that 'X Factor'. They'll say almost anything other than that: "Well, I'm busy," or "I don't feel
too well tonight," or whatever it might be. But there is that factor at the back of their mind
very often dominating and shaping everything that they do and feel and think, and again just
like the food. And in this way there are so many things; they can be on sort of higher and
higher levels. You can get for instance some people who might be so interested, say, in
something like books. Yes, if they visit any new town or new city or even a new village,
what's the first thing they look for? A bookehop! (Laughter) fflaybe that is unconsciously
influencing them the whole time because that's what they're interested in.
So in this sort of way the ordinary worldling, as Conze calls him, is governed by his
sense-based instincts and impulses and we don't realize this. I mean the id~als we profess
usually have a quite minimal, a quit~ peripheral, you know, effect on our conduct, on our life.
But what is really - 'dominating' is not too strong a word - what is really dominating and
shaping everything we do and feel and think are these sense-based instincts and impulses. So
we' need to be very well aware of ourselves and just to see what is happening. Otherwise we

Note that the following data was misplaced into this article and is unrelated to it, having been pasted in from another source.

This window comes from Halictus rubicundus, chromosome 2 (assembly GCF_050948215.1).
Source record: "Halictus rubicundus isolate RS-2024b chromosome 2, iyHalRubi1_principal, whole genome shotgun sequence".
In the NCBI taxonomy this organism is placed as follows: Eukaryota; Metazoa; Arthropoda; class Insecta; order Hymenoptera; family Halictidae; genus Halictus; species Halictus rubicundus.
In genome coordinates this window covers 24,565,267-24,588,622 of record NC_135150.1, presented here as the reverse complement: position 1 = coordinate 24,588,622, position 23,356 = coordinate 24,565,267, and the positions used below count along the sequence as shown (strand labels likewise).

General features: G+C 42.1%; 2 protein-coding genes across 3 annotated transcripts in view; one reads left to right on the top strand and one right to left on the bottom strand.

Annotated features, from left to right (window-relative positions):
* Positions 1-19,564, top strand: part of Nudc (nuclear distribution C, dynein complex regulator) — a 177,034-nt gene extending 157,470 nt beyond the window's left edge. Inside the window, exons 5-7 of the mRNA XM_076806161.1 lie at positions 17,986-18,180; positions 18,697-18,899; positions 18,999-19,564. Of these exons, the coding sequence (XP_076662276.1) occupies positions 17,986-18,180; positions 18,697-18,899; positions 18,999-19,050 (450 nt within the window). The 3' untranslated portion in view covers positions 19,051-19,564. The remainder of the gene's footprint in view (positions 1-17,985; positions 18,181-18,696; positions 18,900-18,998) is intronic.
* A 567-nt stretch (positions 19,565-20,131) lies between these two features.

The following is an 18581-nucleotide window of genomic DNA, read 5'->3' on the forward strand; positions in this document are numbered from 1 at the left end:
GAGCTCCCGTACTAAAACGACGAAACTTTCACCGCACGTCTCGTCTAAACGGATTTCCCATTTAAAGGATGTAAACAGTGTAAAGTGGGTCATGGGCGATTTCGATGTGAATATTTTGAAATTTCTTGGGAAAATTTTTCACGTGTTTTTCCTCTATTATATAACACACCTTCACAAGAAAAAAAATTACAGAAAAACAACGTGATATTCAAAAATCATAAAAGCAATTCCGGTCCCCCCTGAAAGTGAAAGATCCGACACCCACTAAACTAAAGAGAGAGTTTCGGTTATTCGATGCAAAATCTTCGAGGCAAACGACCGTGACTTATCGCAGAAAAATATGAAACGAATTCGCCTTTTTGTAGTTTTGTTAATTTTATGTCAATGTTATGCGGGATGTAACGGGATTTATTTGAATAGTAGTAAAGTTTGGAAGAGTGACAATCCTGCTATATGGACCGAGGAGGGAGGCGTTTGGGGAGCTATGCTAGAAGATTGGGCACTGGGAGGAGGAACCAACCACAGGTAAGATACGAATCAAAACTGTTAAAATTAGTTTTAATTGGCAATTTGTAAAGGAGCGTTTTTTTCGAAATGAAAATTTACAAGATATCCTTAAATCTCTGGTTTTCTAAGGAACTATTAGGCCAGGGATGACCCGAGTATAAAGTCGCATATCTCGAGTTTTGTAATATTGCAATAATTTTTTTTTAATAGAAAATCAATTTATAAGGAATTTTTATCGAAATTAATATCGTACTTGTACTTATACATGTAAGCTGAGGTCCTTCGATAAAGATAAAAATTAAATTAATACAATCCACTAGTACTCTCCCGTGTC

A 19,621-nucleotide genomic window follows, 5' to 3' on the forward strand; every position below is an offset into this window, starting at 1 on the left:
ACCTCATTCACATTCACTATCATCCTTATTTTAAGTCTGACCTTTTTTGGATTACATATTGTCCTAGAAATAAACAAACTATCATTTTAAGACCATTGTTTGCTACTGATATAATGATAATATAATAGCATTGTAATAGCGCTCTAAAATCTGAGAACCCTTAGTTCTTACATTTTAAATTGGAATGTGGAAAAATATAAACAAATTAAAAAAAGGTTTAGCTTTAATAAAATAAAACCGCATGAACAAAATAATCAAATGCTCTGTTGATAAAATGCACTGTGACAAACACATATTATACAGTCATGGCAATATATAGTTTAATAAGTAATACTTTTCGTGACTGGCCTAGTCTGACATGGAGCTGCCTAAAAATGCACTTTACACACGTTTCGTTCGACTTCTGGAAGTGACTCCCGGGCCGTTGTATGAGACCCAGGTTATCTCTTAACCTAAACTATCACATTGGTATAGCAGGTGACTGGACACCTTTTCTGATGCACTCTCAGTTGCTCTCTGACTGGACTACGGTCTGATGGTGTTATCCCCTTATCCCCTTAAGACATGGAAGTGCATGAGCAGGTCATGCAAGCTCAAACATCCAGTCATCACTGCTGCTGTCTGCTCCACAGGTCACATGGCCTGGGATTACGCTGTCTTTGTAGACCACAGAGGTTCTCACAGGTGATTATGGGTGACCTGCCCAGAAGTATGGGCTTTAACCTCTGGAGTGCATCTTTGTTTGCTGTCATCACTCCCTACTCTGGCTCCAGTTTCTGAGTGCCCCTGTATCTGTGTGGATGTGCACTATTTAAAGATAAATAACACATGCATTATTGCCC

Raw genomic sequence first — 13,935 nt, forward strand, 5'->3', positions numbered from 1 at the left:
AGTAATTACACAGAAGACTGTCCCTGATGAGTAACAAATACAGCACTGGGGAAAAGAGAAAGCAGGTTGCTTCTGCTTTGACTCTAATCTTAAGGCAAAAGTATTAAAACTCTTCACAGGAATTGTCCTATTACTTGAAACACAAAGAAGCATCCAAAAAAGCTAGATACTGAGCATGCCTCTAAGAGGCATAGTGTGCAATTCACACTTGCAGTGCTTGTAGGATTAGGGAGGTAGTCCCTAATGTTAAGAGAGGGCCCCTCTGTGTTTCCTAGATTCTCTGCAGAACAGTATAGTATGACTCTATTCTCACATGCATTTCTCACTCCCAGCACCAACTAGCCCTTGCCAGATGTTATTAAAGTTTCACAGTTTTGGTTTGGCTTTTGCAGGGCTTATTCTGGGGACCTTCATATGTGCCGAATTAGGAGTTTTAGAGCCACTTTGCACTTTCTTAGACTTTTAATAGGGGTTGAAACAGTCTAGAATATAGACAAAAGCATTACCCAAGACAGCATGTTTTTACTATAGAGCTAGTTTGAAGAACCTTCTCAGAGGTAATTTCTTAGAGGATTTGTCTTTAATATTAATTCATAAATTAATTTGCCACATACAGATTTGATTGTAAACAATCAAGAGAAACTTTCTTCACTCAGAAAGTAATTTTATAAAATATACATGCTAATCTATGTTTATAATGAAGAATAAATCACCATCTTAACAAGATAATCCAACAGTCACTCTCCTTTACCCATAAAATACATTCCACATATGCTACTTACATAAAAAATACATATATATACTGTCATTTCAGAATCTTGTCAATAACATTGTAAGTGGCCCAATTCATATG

can so easily deceive ourselves and rationalize.
So these instincts and impulses are sense-based and there are five physical senses.
They're based therefore on the five physical senses; and also on what Buddhists call the sixth
sense, which is the ordinary mind. And, as it were corresponding to them, or, you know,
functioning as their counterparts, are the Five Spiritual Faculties of faith, vigour, mindfulness,
con~entration and wisdom. So you see the sort of analogy between them. Normally we're
under the domination of our five physical senses plus the mind, but, as we m~ke spiritual
progress, these five other faculties, or senses if you like, come into operation, come into play
and gradually take over so that our lives, instead of being governed by sense-based instincts
and impulses, are governed by these
five higher spiritual faculties and this is the sign of spiritual pro- gress. When we become
aware that we're less and less swayed by the senses and the lower mind and more and more
influenced by the five spiritual faculties then we can be sure that, you know, spiritual pro-
gress is actually occurring~ So this way of putting it in a way pres- ents the whole situation
very neatly and very clearly and in a way that we can really understand. So, "As we progress,
new, spiritual forces gradually take over* until in the end the five cardinal virtues dominate
and shape eusrything we do, feel and think." So one can there- fore, you know, think of
spiritual life itsel~ entirely in terms of the five cardinal virtues or the five spiritual fa~tulties
and quite a lot of early Buddhist literature does just that. You may remember that in Conze's
"Buddhist Texts Through the Ages11 the selections from the Pali Scriptures are arranged
under these five headings, of faith, vigour, mindfulness, ...